The joys of gardening. The way the rich soil crumbles in your hands. That cool, earthy smell that hovers just above the ground. Rubbing perlite dust out of your eyes, and getting mad at yourself because you've been handling turkey poop, and you forgot to wash your hands.
I've wanted a garden for some time now, but have been unable to raise one. With my dad's permission, I'm now raising a garden at his place. Literally raising it. The idea of a raised garden appeals to me; supposedly, because the ground is above ground level, it gets warmer earlier in the year, and stays that way longer into the year, so that you garden longer. Also, you don't have to bend down so far to weed it, and the garden wall provides you a place to sit while tearing those pesky weeds out.
During the last week I've been digging up the lawn, and laying bricks for the garden wall. Each brick weighs 25 pounds. It took around 130 bricks, which means I lifted 3,250 pounds. Boo-yah! That's not including the weight of the sod that I moved from the garden area, or the dirt and clay that I dug out.
I know, I know... some people work as "farmers" or "landscapers" and do a whole heck-of-a-lot more than that; but I've spent the better part of 7 years sitting behind a computer in a cubicle farm. Doing something akin to traditional farming is rewarding. And there aren't even any vegetables yet!
Today I put in the soil. It's one third perlite, a third peat moss, and a third compost of varying kinds (steer manure, turkey manure, mystery mulch, etc.). The final product is much more airy than I'm used to. Of course, my last, big gardening adventure was for a merit badge and I planted things in bare, rocky ground that I wouldn't even call "soil." My mediocre tomatoes and the single, softball-sized watermellon (that somehow ended up at the top of a pine tree), are good indications that plants don't like that kind of land. But that was then.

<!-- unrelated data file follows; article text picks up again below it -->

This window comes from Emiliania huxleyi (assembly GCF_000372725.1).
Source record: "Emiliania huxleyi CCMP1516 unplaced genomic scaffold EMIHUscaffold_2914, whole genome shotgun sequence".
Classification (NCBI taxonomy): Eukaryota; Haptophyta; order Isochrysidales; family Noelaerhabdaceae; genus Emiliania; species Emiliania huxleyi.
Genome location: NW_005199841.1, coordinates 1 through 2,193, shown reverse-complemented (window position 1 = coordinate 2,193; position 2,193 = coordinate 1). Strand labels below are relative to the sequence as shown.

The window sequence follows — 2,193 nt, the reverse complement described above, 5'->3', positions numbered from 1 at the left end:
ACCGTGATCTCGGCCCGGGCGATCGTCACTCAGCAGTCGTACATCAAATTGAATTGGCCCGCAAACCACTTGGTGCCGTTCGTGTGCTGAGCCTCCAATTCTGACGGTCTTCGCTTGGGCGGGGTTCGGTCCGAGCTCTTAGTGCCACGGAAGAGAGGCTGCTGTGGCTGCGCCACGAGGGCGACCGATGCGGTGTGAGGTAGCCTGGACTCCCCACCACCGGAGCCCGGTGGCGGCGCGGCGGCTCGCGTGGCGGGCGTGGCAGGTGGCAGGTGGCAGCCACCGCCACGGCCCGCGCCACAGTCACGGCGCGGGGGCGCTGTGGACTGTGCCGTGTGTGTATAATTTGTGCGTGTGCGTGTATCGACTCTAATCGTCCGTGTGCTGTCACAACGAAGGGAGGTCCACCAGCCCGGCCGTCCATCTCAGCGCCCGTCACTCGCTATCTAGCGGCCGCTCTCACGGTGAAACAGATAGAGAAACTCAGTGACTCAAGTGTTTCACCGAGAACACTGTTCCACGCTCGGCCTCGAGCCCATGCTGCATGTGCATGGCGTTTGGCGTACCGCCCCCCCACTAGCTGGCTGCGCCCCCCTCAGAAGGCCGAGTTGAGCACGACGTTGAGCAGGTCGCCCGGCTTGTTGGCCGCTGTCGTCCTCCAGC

The soil we've made now looks almost good enough to eat... even before it goes through the vegetables. Well, except for the perlite... that stuff looks like styrofoam. Really though, the perlite should be the most delicious looking thing I put into that ground, it's basically popcorn made from super-heated rocks (would that be "poprock" instead of "popcorn"?). The rest of the soil is made up of decomposed vegetations, and poop... neither of which are what I normally think of as mouth-watering.
These are some pictures that Staci and I took of the garden while putting the soil in. The last one is kind of dark, but that's because it was dark (go figure, eh?). It really didn't take much time, it's just that I start working as the sun was setting. We're going to add a little more soil tomorrow, and then start planting!
2 years ago